How to pay rent

This section details how, when and to whom rent should be paid.

This content applies to Scotland

To whom should rent be paid

The tenant should pay rent direct to the landlord unless the lease/agreement stipulates otherwise. If an agent or third party is involved, then rent may be paid through her/him. The tenant should check what the lease says and/or what the practice has been.

When should rent be paid

The timing of rent payments is usually agreed between landlord and tenant at the start of the tenancy. It may be paid in arrears, for example weekly on Fridays, or in advance, for example on the first day of every month. Where no special arrangement has been made, agreement as to payment is established through custom and practice. The landlord can only demand rent for one rental period at a time. So, for example, if the rental period is one month, no more than a month's rent may be required in advance. Rent due on a Bank Holiday does not have to be paid until the next day. If rent is due on a Sunday however it should be paid on the Sunday.

How should rent be paid

The agreement between landlord and tenant may state how the rent should be paid. If the agreement is silent about this, payment should be made in cash. If a tenant wishes to pay by cheque or by standing order, s/he should offer payment by either of these methods, to establish whether the landlord objects. If there has been an established and accepted method of payment, the landlord cannot suddenly refuse payment by this method. Payment should be made to the landlord unless payment to someone else, for example, an agency, has been authorised by the landlord.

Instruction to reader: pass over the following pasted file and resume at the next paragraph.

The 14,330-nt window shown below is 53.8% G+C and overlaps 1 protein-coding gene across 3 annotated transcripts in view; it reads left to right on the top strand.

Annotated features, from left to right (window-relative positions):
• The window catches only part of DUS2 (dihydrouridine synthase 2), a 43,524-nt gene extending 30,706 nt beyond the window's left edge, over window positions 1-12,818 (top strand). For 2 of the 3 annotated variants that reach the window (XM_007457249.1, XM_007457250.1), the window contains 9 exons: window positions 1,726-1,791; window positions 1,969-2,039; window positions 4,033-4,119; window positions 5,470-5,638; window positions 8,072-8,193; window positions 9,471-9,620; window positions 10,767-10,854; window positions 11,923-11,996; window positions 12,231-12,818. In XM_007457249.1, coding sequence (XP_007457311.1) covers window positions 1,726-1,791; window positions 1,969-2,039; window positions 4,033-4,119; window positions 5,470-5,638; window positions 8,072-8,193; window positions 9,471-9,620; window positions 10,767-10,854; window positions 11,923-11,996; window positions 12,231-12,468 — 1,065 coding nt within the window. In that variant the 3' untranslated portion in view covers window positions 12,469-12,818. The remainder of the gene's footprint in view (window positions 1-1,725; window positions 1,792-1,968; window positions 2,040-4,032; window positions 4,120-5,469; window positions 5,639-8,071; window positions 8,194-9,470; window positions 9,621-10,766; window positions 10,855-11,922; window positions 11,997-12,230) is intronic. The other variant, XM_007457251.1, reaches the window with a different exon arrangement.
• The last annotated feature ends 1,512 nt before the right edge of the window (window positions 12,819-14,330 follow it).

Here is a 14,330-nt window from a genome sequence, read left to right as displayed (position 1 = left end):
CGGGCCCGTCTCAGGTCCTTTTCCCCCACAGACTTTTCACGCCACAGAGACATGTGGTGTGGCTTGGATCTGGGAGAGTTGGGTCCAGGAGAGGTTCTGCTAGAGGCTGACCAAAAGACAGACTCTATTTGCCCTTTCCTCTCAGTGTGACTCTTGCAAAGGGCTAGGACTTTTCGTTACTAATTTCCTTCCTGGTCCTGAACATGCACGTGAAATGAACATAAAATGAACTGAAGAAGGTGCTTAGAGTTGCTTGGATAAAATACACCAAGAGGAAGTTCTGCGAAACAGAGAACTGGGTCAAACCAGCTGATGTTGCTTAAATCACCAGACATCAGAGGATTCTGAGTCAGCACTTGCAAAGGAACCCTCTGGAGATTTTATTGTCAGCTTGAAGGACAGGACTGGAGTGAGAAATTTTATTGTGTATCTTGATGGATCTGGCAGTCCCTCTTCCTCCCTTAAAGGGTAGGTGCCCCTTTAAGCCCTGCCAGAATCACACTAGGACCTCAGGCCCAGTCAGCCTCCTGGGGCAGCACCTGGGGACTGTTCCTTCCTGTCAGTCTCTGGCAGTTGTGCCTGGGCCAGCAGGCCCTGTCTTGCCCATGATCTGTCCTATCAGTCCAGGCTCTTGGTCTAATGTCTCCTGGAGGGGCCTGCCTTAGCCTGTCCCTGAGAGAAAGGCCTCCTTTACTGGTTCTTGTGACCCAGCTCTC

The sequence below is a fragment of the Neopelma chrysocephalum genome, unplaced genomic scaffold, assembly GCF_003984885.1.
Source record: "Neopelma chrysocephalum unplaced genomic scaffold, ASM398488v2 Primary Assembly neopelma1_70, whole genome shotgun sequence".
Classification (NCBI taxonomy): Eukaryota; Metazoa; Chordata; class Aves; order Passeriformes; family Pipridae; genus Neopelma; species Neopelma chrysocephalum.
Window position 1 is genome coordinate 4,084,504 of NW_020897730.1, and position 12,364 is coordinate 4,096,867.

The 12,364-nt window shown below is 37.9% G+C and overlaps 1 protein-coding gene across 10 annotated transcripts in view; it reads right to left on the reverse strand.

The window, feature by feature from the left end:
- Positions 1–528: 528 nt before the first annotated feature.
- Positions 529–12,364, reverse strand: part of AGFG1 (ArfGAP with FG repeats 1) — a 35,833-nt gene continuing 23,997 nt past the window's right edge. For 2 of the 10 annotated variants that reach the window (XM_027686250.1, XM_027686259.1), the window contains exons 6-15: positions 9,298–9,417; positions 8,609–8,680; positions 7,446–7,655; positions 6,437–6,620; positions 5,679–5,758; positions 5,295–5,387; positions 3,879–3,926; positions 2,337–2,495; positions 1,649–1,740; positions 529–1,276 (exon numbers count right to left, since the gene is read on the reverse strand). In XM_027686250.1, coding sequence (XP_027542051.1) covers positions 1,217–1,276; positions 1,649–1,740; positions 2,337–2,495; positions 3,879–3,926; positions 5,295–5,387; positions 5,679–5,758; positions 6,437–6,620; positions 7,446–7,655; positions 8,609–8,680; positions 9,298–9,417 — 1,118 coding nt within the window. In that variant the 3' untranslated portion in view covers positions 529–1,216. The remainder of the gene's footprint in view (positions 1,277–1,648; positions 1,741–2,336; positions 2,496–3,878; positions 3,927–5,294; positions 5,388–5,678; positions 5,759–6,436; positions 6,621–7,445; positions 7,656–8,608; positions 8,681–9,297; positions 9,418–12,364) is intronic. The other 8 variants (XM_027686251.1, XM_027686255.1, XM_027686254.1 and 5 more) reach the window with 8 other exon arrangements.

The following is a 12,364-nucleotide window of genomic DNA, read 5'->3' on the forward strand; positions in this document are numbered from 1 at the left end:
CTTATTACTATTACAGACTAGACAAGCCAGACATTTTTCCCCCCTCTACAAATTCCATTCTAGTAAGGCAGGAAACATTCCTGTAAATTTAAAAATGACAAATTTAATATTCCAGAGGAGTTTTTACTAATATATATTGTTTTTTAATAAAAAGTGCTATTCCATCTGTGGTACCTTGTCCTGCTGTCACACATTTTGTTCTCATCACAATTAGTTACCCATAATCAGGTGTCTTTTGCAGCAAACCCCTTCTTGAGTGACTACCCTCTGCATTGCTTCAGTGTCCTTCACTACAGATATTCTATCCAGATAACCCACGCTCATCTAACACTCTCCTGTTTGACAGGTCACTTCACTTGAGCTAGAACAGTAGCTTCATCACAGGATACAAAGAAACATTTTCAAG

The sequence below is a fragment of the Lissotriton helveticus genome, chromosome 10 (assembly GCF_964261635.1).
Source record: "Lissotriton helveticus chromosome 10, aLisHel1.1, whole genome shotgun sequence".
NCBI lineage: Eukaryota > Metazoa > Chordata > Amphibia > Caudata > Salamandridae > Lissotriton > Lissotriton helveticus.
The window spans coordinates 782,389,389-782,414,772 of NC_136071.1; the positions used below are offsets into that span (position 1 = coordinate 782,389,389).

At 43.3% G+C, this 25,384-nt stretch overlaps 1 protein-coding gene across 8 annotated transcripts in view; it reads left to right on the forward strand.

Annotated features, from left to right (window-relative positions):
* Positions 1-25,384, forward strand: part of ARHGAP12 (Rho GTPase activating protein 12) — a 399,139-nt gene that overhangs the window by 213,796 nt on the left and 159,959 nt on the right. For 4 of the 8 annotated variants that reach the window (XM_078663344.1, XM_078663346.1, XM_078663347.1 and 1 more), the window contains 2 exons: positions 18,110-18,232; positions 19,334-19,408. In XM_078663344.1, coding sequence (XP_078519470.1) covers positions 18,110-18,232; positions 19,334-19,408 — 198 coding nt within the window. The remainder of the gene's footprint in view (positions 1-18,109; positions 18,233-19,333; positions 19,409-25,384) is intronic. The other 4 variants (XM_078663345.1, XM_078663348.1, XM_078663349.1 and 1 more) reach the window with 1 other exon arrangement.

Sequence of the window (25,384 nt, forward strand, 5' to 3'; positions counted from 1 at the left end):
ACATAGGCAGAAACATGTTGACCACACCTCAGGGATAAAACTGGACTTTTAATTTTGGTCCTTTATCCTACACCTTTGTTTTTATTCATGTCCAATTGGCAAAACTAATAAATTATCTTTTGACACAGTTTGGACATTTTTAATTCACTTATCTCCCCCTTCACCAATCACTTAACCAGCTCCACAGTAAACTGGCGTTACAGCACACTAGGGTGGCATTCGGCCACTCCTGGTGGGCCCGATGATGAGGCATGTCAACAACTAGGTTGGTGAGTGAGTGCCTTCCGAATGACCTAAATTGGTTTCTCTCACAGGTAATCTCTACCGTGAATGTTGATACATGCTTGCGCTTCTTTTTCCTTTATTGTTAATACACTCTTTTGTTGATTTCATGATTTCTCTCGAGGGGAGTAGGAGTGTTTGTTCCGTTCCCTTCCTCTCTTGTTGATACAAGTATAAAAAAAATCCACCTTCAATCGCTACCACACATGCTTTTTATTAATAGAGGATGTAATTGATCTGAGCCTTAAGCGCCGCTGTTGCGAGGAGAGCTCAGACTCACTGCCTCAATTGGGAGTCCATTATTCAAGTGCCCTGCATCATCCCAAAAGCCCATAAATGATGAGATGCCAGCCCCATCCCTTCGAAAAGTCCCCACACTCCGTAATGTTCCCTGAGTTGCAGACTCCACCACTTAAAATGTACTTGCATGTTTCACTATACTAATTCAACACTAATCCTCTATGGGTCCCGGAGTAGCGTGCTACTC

In private residential tenancies, where rent is paid in cash, a written receipt must be provided to the tenant which includes the amount paid and either, confirmation of any balance or confirmation that there are no arrears. [1]

It is the tenant's responsibility to get the rent to the landlord, not the landlord's responsibility to collect it. This is the case even when the landlord normally collects rent. If the landlord stops collecting the rent, it is the tenant's responsibility to find another way of getting the rent to the landlord which s/he accepts.

Rent books

Where an assured tenant pays a weekly rent, the landlord is legally obliged to provide a rent book. [2] Under the Assured Tenancies (Rent Book) (Scotland) Regulations 1988 (as amended [3]), it must contain the landlord's name and address, the amount of rent to be paid and a summary of the basic rights that a tenant has under the Housing (Scotland) Act 1988.

Failure to comply with this is an offence. [4] This applies to any tenant who actually pays rent weekly, even if the rent is calculated on a monthly or annual basis.

Whether a tenant has a legal right to a rent book or not, it is usually advisable to obtain one, as it will provide a useful record of rent paid or owed should a dispute arise.

What if the landlord refuses to accept the rent

If the landlord refuses to accept rent, for example, because s/he wants the tenant to leave the property, the tenant should:

  • write to the landlord confirming her/his willingness to pay rent

  • keep a copy of the letter

  • save the rent, as it will have to be paid eventually, even though the landlord has refused to accept it.

Also, the tenant could deposit the rent into a special savings account, marking the account clearly as a rent account.

Last updated: 3 February 2020


  • [1]

    Sch. 2 para.1 Private Housing (Tenancies) (Scotland) Act 2016

  • [2]

    s.30(4) Housing (Scotland) Act 1988

  • [3]

    by the Housing (Scotland) Act 2006 (Consequential Amendments) Order 2007 SSI 2007/475

  • [4]

    s.30(6) Housing (Scotland) Act 1988